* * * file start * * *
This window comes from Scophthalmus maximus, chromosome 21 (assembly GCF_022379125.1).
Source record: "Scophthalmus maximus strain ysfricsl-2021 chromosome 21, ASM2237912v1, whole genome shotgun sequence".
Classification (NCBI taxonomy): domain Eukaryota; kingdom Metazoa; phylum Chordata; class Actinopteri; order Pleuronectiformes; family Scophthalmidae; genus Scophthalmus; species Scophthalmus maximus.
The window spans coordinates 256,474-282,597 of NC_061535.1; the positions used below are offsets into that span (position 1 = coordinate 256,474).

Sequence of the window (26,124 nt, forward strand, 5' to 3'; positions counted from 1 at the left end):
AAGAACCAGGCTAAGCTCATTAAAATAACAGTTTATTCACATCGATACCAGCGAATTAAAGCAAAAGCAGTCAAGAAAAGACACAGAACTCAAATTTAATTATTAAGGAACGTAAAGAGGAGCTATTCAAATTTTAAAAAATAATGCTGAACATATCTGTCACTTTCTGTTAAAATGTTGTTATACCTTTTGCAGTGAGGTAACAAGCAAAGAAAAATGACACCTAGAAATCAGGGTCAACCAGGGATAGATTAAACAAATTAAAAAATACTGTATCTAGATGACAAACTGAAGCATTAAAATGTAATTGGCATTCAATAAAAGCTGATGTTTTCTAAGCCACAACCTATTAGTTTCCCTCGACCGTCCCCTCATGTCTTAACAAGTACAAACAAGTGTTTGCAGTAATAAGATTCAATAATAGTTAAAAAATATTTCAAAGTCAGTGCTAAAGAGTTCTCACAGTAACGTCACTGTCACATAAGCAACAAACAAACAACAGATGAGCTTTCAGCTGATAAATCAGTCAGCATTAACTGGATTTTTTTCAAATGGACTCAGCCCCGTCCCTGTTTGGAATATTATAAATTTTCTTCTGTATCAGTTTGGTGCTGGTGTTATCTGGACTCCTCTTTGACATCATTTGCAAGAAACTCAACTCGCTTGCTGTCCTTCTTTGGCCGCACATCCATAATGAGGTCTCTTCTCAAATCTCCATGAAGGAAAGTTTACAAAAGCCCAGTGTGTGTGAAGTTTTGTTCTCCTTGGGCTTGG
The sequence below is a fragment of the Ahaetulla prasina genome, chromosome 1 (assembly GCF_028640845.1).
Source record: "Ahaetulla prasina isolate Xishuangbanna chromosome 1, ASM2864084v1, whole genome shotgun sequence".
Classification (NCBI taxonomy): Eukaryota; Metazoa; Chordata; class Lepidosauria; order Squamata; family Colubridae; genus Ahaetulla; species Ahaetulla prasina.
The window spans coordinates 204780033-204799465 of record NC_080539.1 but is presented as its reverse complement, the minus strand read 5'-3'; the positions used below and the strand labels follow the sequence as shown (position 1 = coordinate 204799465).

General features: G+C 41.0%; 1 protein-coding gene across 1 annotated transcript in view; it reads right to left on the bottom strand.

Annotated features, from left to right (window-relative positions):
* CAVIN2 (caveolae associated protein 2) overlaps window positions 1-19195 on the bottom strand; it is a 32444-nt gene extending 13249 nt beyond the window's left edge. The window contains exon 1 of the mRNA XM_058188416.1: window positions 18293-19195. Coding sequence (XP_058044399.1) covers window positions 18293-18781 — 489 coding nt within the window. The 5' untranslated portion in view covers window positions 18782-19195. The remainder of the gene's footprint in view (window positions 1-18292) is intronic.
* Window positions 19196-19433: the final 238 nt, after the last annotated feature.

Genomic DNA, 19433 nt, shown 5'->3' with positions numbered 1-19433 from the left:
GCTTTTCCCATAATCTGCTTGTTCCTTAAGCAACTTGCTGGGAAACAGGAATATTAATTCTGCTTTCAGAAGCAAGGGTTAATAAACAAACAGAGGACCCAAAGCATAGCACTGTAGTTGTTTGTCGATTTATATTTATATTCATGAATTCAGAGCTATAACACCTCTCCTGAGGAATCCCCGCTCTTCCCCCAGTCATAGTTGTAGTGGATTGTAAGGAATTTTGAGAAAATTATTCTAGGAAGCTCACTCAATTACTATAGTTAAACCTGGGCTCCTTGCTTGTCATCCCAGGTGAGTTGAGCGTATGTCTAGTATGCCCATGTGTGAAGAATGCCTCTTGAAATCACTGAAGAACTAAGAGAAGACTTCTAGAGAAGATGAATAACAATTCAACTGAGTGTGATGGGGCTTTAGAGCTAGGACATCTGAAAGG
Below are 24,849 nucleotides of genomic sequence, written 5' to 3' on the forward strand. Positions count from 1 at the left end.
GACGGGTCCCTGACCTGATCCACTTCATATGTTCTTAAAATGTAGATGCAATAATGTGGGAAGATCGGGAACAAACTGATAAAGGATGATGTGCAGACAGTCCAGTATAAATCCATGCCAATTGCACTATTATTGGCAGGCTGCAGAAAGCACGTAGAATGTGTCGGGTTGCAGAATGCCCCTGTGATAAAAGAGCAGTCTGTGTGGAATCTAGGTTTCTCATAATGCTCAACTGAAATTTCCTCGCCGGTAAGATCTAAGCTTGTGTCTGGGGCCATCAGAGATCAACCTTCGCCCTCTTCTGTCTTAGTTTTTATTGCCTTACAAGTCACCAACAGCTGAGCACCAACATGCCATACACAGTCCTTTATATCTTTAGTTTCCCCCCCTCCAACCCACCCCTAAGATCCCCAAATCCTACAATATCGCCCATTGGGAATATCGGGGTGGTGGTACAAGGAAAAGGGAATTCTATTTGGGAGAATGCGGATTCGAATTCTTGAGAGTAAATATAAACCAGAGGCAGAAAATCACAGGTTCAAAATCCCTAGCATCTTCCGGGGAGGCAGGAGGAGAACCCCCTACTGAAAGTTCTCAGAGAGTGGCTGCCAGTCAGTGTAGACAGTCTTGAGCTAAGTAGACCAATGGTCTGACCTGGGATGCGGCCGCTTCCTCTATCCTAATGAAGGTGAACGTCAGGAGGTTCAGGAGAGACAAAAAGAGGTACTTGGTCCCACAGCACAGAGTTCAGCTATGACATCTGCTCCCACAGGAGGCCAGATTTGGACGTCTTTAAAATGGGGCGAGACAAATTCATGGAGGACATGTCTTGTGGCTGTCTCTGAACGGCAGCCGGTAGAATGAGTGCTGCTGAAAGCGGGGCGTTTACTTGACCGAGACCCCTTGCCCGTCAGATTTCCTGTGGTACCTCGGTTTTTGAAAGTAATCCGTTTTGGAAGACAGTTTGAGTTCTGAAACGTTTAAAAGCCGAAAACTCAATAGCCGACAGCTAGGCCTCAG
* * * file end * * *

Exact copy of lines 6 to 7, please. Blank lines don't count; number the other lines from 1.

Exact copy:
AAGAACCAGGCTAAGCTCATTAAAATAACAGTTTATTCACATCGATACCAGCGAATTAAAGCAAAAGCAGTCAAGAAAAGACACAGAACTCAAATTTAATTATTAAGGAACGTAAAGAGGAGCTATTCAAATTTTAAAAAATAATGCTGAACATATCTGTCACTTTCTGTTAAAATGTTGTTATACCTTTTGCAGTGAGGTAACAAGCAAAGAAAAATGACACCTAGAAATCAGGGTCAACCAGGGATAGATTAAACAAATTAAAAAATACTGTATCTAGATGACAAACTGAAGCATTAAAATGTAATTGGCATTCAATAAAAGCTGATGTTTTCTAAGCCACAACCTATTAGTTTCCCTCGACCGTCCCCTCATGTCTTAACAAGTACAAACAAGTGTTTGCAGTAATAAGATTCAATAATAGTTAAAAAATATTTCAAAGTCAGTGCTAAAGAGTTCTCACAGTAACGTCACTGTCACATAAGCAACAAACAAACAACAGATGAGCTTTCAGCTGATAAATCAGTCAGCATTAACTGGATTTTTTTCAAATGGACTCAGCCCCGTCCCTGTTTGGAATATTATAAATTTTCTTCTGTATCAGTTTGGTGCTGGTGTTATCTGGACTCCTCTTTGACATCATTTGCAAGAAACTCAACTCGCTTGCTGTCCTTCTTTGGCCGCACATCCATAATGAGGTCTCTTCTCAAATCTCCATGAAGGAAAGTTTACAAAAGCCCAGTGTGTGTGAAGTTTTGTTCTCCTTGGGCTTGG
The sequence below is a fragment of the Ahaetulla prasina genome, chromosome 1 (assembly GCF_028640845.1).